Supplement 2) On being a battlefield tourist. Okay, I’m here walking the battlefields in a professional capacity, but I’m still a tourist. And to be honest, the idea makes me a little uncomfortable. Not that there’s anything wrong with touring the battlefields with the right spirit. But sometimes it feels a little bit voyeuristic and even a bit futile and foolish.
Makes me think of Lt. J.S. Purvis’ poem High Wood.
Ladies and Gentleman this is High Wood
Called by the French, Bois de Fourneaux,
The famous spot which in Nineteen-Sixteen,
July August and September was the scene,
Of long and bitterly contested strife.
By reason of its High commanding site.
Observe the effect of shell-fire in the trees.
Standing and fallen; this is wire; this trench
For months inhabited; twelve times changed hands;
(They soon fall in); used later as a grave.
It has been said on good authority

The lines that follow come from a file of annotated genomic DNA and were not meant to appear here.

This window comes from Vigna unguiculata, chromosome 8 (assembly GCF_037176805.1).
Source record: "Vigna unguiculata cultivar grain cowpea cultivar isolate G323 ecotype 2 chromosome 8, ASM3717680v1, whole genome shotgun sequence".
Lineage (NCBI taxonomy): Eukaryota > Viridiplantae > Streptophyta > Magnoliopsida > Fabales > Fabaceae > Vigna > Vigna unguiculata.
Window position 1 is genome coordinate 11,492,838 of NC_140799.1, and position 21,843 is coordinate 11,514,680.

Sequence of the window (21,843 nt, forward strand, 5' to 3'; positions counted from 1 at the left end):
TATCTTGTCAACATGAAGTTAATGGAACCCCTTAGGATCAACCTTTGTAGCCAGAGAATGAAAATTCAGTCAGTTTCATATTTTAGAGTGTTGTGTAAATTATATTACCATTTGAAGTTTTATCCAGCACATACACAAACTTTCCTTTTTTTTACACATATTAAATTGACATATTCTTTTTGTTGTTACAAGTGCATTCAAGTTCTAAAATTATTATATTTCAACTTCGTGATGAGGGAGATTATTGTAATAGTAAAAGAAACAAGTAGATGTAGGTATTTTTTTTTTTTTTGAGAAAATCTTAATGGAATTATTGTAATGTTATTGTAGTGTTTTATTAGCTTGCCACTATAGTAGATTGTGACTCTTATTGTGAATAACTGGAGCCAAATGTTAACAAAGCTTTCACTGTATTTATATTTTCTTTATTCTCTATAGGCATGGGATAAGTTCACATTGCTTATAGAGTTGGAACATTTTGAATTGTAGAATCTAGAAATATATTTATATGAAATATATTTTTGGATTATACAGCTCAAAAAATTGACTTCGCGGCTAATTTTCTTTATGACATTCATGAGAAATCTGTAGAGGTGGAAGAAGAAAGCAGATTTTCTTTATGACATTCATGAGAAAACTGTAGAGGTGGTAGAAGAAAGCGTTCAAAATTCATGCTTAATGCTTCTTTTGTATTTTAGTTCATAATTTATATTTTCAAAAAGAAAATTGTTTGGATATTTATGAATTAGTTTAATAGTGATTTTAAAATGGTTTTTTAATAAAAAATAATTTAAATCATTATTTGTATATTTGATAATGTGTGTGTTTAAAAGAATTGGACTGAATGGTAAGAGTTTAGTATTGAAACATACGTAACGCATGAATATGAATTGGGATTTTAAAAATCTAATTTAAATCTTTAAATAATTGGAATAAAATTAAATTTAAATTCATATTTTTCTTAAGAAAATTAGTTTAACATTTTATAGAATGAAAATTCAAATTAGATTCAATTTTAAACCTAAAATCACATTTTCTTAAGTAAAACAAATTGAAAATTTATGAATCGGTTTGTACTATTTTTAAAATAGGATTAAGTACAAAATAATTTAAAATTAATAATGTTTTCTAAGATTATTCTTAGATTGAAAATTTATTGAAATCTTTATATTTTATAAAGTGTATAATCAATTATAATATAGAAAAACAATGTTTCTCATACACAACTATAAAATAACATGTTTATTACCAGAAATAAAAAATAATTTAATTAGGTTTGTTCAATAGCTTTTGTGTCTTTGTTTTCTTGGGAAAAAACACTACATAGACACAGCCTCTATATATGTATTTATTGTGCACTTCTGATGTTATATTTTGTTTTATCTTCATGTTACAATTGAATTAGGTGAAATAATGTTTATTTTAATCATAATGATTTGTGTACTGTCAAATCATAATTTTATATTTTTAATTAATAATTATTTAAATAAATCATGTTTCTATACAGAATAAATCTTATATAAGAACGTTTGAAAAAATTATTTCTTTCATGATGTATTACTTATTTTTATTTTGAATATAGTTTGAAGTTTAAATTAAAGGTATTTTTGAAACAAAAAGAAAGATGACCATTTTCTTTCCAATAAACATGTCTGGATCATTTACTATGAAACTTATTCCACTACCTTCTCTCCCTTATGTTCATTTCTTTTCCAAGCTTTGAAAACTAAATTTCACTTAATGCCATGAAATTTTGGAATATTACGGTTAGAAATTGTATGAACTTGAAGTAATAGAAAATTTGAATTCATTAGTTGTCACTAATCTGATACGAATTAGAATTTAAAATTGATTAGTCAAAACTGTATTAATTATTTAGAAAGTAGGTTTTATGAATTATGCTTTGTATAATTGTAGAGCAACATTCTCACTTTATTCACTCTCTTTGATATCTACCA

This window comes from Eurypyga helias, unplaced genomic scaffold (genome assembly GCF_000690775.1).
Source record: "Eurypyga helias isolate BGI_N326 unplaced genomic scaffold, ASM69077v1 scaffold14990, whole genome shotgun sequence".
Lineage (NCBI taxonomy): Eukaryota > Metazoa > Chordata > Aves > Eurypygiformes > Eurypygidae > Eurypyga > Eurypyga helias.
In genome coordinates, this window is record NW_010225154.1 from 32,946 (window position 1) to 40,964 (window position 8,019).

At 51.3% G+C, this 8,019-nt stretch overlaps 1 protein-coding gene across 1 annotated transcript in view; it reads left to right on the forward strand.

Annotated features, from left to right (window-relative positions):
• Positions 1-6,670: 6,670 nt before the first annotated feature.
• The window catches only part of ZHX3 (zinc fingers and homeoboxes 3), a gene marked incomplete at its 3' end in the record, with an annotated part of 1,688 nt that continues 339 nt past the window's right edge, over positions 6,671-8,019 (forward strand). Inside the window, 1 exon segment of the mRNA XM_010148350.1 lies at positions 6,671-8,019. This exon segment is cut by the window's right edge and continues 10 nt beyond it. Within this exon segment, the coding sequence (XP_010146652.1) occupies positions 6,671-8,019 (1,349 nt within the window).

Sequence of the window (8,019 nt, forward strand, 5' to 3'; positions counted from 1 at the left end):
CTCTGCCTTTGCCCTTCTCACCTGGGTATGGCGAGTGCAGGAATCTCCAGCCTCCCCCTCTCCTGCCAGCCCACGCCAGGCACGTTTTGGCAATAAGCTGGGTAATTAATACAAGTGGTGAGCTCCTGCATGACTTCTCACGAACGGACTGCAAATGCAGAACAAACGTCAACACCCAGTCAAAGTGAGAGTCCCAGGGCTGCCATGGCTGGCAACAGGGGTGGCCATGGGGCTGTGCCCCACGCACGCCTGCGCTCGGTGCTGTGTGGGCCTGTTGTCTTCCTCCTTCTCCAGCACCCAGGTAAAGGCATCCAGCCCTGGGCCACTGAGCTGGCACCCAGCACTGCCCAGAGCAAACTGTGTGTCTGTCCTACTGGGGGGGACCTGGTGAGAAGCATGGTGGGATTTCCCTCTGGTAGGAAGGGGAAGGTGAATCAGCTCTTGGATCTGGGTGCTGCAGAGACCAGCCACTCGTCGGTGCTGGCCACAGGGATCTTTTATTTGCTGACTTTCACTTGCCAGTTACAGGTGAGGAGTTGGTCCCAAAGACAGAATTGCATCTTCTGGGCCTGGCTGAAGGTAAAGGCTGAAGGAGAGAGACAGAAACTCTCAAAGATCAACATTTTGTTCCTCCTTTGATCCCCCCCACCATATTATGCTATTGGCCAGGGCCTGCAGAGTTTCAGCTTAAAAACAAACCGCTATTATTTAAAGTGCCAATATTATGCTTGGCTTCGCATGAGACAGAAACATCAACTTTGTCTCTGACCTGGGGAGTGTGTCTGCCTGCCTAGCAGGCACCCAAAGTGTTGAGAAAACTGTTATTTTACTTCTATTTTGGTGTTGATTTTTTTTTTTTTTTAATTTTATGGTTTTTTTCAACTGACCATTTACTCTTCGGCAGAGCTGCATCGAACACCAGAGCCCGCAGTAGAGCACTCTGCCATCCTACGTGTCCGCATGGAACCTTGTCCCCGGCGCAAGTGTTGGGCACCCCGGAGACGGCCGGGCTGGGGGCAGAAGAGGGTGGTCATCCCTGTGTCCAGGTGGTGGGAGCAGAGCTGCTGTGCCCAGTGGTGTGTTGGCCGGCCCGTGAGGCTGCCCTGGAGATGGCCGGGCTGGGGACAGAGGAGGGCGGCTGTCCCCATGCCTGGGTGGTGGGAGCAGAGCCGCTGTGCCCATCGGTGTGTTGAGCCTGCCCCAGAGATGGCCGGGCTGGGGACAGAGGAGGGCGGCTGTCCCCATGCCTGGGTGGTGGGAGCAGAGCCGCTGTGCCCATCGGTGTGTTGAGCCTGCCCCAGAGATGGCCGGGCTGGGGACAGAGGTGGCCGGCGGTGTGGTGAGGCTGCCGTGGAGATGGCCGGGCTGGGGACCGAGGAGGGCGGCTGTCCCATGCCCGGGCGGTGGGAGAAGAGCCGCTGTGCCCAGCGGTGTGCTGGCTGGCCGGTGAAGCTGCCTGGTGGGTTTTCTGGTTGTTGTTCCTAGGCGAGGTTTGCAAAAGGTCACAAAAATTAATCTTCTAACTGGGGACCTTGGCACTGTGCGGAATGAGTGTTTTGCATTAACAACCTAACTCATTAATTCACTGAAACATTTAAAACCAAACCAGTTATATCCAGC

That in the fighting for this patch of wood
Were killed somewhere above eight thousand men,
Of whom the greater part were buried here,
This mound on which you stand being…
You are requested kindly not to touch
Or take away the Company’s property
As souvenirs; you’ll find we have on sale
A large variety, all guaranteed.
As I was saying, all is as it was,
This is an unknown British Officer,
The tunic having lately rotten off.
Please follow me – this way…
The path, sir, please.
The ground which was secured at great expense,
The Company keeps absolutely untouched,
And in the dugout (genuine) we provide,
Refreshments at a reasonable rate.
You are requested not to leave about
Paper, or ginger-beer bottles, or orange peel,
There are waste-paper baskets at the gate.
Or perhaps it’s just that the right spirit, of trying to understand what happened in these places and how it shaped our world, is in such contrast with the very contemporary, forward-looking life of the region today.